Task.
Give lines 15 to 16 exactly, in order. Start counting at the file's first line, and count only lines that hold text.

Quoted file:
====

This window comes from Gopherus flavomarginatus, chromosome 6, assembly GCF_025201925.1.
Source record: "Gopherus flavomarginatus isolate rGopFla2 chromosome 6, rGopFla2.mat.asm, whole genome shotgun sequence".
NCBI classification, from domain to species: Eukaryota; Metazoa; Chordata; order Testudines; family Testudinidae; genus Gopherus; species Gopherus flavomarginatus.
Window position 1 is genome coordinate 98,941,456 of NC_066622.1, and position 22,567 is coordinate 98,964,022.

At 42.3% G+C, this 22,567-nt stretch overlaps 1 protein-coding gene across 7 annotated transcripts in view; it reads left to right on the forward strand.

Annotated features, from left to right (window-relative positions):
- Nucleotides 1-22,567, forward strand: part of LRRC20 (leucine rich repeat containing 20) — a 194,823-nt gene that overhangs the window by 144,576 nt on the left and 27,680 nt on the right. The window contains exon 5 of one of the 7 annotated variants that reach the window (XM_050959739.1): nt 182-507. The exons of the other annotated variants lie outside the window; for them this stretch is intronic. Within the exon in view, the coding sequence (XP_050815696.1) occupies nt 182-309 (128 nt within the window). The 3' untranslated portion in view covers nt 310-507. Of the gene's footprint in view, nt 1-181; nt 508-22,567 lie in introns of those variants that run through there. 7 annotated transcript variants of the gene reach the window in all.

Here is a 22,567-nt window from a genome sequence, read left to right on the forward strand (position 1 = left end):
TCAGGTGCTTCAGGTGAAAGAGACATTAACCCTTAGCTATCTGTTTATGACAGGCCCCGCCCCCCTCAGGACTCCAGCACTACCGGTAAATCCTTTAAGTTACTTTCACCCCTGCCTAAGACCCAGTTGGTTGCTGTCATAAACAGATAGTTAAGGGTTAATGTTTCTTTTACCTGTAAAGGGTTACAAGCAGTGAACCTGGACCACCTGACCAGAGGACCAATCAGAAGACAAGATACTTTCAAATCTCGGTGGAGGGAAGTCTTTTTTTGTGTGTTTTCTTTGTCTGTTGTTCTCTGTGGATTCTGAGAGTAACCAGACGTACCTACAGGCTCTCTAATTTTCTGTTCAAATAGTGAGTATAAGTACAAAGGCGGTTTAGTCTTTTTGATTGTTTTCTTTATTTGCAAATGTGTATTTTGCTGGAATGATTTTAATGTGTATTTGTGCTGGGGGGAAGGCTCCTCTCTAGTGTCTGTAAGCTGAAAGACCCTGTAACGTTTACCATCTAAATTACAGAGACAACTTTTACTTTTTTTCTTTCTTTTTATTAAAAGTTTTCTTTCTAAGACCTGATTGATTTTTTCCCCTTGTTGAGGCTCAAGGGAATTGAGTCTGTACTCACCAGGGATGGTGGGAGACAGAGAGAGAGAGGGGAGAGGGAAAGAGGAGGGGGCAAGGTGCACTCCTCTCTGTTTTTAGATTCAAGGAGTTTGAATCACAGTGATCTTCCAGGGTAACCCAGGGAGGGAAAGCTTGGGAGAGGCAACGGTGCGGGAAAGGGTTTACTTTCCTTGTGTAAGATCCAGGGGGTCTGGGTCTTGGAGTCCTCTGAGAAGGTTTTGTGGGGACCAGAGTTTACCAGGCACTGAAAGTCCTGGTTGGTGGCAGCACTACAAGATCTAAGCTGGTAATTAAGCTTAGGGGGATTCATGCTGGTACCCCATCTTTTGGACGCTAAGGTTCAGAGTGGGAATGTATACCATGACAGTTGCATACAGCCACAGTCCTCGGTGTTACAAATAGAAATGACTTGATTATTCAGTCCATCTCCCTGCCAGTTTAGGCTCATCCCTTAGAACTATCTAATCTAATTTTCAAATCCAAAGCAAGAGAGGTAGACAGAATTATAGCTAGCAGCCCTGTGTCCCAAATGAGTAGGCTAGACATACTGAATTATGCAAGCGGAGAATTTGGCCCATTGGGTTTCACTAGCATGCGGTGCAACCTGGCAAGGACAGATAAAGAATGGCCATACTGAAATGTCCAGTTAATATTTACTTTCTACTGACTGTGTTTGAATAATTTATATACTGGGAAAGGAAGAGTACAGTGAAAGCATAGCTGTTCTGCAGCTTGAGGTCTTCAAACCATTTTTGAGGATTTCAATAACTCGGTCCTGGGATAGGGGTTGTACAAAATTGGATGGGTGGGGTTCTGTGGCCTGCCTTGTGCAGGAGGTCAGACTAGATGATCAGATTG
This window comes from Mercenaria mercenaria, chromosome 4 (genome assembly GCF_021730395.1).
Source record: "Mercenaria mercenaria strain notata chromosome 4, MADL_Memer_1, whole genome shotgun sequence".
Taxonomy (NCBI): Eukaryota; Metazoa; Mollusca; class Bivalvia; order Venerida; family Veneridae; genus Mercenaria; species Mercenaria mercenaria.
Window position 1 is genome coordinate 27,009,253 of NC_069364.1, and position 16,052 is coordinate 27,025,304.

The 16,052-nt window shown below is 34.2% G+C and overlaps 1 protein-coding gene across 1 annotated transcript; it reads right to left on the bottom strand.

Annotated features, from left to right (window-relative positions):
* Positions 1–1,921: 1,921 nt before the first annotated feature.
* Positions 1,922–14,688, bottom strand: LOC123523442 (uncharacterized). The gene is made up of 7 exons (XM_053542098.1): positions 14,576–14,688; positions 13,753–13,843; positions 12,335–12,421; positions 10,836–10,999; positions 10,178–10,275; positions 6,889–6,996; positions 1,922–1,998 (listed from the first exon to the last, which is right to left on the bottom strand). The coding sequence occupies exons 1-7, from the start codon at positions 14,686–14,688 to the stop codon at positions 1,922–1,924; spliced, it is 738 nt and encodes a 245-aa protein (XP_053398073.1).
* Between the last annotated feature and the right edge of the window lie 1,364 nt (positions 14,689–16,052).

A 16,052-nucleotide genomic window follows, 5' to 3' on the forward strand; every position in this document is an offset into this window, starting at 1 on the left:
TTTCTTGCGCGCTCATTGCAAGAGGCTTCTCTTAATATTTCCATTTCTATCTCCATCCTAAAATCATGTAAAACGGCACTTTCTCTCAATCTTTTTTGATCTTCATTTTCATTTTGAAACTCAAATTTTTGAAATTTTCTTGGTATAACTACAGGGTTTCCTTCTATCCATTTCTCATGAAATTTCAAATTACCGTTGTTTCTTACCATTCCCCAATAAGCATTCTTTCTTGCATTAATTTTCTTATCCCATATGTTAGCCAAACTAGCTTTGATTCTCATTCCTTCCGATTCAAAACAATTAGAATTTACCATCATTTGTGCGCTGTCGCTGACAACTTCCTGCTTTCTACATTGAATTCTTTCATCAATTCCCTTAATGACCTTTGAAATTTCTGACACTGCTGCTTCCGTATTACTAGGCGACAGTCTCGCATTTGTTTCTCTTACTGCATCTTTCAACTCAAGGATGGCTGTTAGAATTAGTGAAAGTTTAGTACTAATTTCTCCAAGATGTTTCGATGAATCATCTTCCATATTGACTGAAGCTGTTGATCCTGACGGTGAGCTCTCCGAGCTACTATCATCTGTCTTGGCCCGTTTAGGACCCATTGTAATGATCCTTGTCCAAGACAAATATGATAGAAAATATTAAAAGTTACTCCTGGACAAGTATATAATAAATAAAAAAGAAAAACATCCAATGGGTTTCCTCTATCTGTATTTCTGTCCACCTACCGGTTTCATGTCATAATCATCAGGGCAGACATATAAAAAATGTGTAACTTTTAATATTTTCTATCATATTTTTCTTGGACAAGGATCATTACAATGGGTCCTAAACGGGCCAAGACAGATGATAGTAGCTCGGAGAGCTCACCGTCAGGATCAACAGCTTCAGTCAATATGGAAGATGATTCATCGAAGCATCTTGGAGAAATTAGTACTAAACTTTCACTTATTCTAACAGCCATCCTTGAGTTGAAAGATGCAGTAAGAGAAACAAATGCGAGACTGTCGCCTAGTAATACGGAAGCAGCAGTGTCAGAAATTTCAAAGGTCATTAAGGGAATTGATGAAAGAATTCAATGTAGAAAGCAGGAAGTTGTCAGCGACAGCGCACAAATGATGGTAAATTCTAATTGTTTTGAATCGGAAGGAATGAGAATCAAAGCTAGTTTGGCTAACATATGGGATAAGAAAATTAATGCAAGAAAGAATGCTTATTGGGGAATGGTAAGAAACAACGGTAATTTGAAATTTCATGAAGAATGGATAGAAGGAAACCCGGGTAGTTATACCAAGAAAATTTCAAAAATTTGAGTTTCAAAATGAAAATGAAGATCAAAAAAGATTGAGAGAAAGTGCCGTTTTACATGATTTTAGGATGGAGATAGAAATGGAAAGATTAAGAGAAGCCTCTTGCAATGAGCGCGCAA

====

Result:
Annotated features, from left to right (window-relative positions):
* Positions 1–1,921: 1,921 nt before the first annotated feature.